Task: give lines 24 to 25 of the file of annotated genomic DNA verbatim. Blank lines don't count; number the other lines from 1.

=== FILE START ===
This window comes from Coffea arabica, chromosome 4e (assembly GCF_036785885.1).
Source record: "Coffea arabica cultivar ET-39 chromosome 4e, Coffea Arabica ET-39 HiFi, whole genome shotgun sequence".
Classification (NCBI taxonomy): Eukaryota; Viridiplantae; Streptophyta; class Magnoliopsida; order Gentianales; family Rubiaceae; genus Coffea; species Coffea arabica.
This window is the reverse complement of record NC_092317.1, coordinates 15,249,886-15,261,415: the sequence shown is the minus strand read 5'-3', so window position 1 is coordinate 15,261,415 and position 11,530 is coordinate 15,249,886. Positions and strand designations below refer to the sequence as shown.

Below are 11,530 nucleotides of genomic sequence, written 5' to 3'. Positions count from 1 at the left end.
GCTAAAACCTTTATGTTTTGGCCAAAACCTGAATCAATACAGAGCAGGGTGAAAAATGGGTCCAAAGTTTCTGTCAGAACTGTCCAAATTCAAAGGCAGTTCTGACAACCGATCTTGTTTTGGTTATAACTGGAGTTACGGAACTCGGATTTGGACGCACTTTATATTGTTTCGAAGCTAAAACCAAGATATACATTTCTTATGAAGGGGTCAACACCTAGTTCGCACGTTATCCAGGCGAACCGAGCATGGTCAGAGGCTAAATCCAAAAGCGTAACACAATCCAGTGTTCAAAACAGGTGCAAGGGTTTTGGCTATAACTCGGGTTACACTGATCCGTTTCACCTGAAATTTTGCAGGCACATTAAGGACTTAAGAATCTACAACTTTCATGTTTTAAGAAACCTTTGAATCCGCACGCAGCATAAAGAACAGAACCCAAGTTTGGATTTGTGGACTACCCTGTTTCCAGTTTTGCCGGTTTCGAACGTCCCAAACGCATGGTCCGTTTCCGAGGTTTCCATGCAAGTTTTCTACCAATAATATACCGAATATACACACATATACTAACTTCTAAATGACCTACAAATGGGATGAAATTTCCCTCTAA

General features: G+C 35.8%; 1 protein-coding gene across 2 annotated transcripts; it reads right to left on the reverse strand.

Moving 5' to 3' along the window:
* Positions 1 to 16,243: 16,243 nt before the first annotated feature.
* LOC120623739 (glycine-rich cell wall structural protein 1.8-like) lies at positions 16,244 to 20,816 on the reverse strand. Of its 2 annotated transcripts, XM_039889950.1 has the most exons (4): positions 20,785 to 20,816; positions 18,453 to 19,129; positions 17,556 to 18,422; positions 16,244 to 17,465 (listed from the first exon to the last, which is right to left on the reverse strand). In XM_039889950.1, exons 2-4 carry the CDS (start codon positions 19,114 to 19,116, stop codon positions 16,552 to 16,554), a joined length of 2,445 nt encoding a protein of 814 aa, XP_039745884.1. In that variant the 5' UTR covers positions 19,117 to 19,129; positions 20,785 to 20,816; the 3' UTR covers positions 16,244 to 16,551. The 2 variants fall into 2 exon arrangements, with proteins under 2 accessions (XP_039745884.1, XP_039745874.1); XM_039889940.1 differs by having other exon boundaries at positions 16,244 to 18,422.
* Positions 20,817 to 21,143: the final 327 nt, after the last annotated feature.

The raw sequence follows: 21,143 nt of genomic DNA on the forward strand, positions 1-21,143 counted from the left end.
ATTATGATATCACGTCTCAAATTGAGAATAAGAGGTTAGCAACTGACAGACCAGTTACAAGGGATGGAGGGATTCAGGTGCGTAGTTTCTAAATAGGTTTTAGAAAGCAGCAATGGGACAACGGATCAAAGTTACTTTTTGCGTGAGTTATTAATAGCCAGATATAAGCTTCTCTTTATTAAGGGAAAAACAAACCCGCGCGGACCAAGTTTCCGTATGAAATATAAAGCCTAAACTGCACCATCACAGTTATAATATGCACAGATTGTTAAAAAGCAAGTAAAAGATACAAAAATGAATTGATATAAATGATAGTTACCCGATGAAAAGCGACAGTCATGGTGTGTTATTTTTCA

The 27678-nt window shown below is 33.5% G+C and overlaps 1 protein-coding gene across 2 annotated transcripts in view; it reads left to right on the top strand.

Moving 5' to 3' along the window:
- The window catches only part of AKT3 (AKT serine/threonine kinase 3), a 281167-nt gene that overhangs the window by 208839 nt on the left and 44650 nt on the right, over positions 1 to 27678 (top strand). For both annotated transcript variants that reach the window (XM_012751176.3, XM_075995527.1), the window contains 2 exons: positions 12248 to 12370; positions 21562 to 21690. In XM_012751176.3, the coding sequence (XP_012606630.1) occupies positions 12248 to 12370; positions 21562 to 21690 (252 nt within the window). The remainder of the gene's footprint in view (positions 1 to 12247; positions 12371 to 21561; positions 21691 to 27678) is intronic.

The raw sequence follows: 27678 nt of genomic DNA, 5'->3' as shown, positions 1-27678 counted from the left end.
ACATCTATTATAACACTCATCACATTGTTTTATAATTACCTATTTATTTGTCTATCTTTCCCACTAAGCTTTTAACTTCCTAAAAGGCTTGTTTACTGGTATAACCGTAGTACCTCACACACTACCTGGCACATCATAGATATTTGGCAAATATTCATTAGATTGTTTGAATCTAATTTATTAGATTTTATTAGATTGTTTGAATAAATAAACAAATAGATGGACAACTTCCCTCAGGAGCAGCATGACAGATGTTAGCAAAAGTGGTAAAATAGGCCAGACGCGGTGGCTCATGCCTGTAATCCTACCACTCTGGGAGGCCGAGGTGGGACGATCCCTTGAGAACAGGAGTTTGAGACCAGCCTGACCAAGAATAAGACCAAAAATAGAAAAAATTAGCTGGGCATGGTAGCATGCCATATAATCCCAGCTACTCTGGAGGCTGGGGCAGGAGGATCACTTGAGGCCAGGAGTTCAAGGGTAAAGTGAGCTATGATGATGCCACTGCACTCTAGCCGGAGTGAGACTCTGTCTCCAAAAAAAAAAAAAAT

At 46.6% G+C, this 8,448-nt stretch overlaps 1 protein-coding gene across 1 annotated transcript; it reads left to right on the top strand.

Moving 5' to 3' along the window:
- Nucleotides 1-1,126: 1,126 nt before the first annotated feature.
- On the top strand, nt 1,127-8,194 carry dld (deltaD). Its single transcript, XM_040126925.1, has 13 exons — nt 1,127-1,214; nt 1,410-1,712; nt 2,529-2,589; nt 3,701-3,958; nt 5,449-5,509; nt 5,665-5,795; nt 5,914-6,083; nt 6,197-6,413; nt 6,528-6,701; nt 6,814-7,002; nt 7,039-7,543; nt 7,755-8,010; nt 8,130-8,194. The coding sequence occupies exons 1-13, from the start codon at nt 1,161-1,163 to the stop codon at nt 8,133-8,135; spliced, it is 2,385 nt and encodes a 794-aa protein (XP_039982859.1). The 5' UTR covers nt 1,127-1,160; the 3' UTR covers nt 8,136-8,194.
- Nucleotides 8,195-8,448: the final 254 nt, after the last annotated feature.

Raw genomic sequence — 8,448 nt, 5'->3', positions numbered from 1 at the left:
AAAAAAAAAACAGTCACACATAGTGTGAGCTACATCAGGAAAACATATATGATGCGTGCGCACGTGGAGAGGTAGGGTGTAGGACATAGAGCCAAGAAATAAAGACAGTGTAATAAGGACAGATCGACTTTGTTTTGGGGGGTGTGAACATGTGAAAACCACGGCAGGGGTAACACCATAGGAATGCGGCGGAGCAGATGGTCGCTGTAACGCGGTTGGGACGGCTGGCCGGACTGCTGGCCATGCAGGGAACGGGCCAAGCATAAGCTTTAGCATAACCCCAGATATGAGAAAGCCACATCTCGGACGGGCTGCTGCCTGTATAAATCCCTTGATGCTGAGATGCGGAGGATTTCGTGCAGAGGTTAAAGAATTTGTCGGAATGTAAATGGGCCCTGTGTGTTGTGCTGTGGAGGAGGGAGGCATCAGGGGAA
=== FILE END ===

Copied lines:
Raw genomic sequence — 8,448 nt, 5'->3', positions numbered from 1 at the left:
AAAAAAAAAACAGTCACACATAGTGTGAGCTACATCAGGAAAACATATATGATGCGTGCGCACGTGGAGAGGTAGGGTGTAGGACATAGAGCCAAGAAATAAAGACAGTGTAATAAGGACAGATCGACTTTGTTTTGGGGGGTGTGAACATGTGAAAACCACGGCAGGGGTAACACCATAGGAATGCGGCGGAGCAGATGGTCGCTGTAACGCGGTTGGGACGGCTGGCCGGACTGCTGGCCATGCAGGGAACGGGCCAAGCATAAGCTTTAGCATAACCCCAGATATGAGAAAGCCACATCTCGGACGGGCTGCTGCCTGTATAAATCCCTTGATGCTGAGATGCGGAGGATTTCGTGCAGAGGTTAAAGAATTTGTCGGAATGTAAATGGGCCCTGTGTGTTGTGCTGTGGAGGAGGGAGGCATCAGGGGAA